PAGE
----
• "Dimension is a progressive metal band, based in Denver, CO, USA. It was founded in 1999 by David Quicho (guitars and vocals) & Mane Cabrales (drums) . They play a heavy yet melodic brand of progressive metal, and Revolution is a double disc with over 90 minutes of music.With The Source, it begins with a haunting piano, with Quicho's vocals coming in shortly after. His vocals use an almost phaser like effect, which can sound a little weird to someone not used to it. Though soon afterwards he shows his strong vocal range. Ranging from a John Arch(ex-Fates Warning) Or Charlie Dominici(ex-Dream Theater, Dominici) high to a more aggressive mid range, ala Harry Conklin(ex-Jag Panzer). The next two songs offer something a little bit different, with a huge melodic chorus during Pale Horse that showcases some great drumming from Cabrales and vocals from Quicho. With a little title like The Waltz Of Death you might expect a symphonic intro, and it does, with a waltz to boot! After that intro, the song is a big melodic song with some nice guitar solos, and tempo changes as well. New Day is a haunting slower melodic song, that really highlights Quicho song. This song you will either love or hate his vocals, but the vocal melody matches the song perfectly. Some great instrumentation as well mid song, and an added heaviness heard midway adds a dynamic to the song. Tears of Blood and The Resistance are two mid to faster paced songs, with the latter having a great straight-ahead guitar riff, that easily induces headbanging. The added keyboards in the beginning of The Resistance definitely gives the song a progressive feel to it. Some great drumming, with certain notes being accented more than others, gives the song an aggressive feeling, though the song itself is very melodic. Welcome To America is a song you will want to listen to the lyrics for, especially if you live in America. The last song on disc one is a cover of The Beatles classic, Eleanor Rigby. While this song has been covered numerous times, I really did enjoy this progressive metal take on it. At just barely over two minutes long, it definitely is short and sweet.Angel starts off disc two, and much like what was heard on disc one is a mixture of heavier parts and melodic parts lead by Quicho's unique vocals. The song has a great instrumental section just after the three minute mark. The next song Human Device shares a lot of the same ideas presented in Angel without sounding like the same song. The instrumental, The End Of All Things is next, and it takes its time building up into one massive piece of precise musicianship. Unlike a lot of their contemporaries, Dimension does not over do it with the instrumentation. Yes there is definite technical skill from all three members, but they don't stray too far away into wankery-land where the song ends up sounding like one long jam section. There is definitely a well thought out song structure here. The epic not only in length, but in melodies, time signatures, and everything else you would expect from a solid progressive metal band, can be found in the nineteen minute plus, War Dream. A heavily melodic song with great instrumental passages, weaves back and forth between melody, technical prowess, and heavier parts of the song. I could write a review about this one song. Much like Eleanor Rigby ended the first disc, the classic Led Zeppelin, Immigrant Song ends disc two. Maintaining the Page riff, and the Plant vocal melodies, the song does not stray too far from its source material, but has a personal and welcomed Dimension touch to it.Reviewing a double disc from a band I don't know, has been daunting, but definitely a welcomed challenge. I researched the band's previous releases to find that Marty on this site had reviewed their 2007 disc, Ego. From the samples of Ego I have heard, I honestly believe the band has taken the next step in their evolution. Dimension is definitely a solid band, and one that should be on the radar for fans of the genre. Most songs have complex song structures, yet are accessible to those who enjoy melodic music as well." - Metal Reviews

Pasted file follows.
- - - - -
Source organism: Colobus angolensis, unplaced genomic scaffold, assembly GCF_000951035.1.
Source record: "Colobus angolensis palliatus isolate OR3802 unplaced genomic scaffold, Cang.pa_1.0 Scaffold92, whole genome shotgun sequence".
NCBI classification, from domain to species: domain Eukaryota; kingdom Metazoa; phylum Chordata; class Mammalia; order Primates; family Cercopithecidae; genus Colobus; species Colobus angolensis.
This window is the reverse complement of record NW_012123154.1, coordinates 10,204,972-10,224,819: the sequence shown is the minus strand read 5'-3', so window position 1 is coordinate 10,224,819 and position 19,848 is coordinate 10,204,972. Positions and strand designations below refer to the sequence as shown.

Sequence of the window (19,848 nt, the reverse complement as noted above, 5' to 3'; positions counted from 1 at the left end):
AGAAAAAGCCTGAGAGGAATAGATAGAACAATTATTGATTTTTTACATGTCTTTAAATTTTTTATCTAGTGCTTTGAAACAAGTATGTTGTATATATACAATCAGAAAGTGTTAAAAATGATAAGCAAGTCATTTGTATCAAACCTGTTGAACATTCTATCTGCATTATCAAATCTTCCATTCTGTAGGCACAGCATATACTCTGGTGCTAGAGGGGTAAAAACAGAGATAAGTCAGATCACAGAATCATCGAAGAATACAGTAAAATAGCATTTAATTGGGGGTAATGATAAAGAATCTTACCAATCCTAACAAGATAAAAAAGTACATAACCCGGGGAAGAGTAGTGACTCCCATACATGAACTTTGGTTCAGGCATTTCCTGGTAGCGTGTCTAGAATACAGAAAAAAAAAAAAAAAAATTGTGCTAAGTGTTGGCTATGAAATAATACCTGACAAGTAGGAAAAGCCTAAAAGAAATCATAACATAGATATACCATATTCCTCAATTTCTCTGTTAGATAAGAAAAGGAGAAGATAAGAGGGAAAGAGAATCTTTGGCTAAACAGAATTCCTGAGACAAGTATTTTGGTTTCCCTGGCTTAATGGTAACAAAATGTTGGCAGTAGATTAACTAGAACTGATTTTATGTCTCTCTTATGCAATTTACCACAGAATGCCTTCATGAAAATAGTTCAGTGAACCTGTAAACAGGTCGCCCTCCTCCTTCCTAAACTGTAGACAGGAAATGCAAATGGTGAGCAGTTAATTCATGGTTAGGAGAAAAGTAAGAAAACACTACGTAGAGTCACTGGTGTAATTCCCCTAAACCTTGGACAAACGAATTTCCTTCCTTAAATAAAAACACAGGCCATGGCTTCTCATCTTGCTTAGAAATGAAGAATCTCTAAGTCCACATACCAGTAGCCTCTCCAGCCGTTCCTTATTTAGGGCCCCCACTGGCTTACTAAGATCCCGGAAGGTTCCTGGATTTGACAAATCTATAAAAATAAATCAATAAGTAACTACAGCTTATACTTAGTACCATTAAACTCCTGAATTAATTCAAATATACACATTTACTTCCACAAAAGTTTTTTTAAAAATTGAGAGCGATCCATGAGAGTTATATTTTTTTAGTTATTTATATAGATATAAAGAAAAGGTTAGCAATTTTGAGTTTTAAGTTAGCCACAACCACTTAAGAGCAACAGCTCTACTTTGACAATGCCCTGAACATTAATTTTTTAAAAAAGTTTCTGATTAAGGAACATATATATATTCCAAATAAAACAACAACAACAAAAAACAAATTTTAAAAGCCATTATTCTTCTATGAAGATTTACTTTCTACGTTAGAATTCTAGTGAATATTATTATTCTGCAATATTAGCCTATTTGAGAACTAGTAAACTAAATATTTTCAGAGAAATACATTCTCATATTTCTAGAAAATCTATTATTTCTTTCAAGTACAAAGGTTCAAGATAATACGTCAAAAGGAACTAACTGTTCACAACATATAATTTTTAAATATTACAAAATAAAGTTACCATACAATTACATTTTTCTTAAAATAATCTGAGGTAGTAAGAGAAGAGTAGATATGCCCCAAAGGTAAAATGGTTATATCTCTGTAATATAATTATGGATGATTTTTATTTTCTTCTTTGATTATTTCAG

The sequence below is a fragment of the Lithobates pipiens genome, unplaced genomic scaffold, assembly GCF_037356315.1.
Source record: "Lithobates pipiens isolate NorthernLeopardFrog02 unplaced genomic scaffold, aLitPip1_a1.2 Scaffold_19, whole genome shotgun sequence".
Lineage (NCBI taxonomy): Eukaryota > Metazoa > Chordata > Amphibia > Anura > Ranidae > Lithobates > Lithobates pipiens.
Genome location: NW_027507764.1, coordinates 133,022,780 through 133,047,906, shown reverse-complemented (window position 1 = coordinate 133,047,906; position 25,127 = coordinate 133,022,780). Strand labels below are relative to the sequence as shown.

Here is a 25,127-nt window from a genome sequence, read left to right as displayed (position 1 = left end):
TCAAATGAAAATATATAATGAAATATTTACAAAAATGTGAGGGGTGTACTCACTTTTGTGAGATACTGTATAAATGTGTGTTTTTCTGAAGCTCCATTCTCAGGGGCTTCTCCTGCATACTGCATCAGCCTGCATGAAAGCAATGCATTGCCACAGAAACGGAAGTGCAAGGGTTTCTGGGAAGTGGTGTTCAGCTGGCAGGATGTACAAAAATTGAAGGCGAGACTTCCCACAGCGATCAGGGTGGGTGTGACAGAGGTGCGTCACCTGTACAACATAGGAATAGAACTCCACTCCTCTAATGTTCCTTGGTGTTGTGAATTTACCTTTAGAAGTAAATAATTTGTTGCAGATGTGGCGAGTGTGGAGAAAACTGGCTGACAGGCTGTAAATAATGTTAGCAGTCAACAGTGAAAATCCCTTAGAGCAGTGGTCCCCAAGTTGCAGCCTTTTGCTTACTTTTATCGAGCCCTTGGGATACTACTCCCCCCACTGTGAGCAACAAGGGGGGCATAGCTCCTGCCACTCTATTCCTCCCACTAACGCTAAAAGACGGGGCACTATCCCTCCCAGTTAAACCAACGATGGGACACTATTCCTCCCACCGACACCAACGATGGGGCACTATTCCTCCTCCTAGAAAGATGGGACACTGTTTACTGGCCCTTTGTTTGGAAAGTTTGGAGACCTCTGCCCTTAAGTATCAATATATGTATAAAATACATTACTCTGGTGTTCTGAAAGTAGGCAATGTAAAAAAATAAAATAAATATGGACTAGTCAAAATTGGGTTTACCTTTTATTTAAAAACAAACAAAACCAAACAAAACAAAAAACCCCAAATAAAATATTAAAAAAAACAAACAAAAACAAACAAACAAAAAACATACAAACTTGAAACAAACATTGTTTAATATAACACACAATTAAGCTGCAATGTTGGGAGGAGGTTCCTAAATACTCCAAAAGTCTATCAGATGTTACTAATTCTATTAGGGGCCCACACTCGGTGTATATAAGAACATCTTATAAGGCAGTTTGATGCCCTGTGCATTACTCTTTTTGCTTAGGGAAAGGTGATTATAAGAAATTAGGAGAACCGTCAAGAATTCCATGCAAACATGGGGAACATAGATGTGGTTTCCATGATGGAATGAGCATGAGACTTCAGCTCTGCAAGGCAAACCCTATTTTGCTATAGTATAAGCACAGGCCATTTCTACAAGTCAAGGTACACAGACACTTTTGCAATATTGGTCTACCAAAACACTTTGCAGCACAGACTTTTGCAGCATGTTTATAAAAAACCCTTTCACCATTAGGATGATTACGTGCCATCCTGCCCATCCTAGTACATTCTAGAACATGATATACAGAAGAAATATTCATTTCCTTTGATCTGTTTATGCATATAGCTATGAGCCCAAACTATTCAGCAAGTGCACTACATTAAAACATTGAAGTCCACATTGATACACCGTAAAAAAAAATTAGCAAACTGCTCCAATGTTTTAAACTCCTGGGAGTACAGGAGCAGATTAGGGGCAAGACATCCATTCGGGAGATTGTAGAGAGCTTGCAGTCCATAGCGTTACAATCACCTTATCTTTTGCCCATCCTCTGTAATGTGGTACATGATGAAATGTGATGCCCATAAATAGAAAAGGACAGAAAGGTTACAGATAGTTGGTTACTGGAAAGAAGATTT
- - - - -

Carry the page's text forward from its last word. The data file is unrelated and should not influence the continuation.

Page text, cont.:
$14.00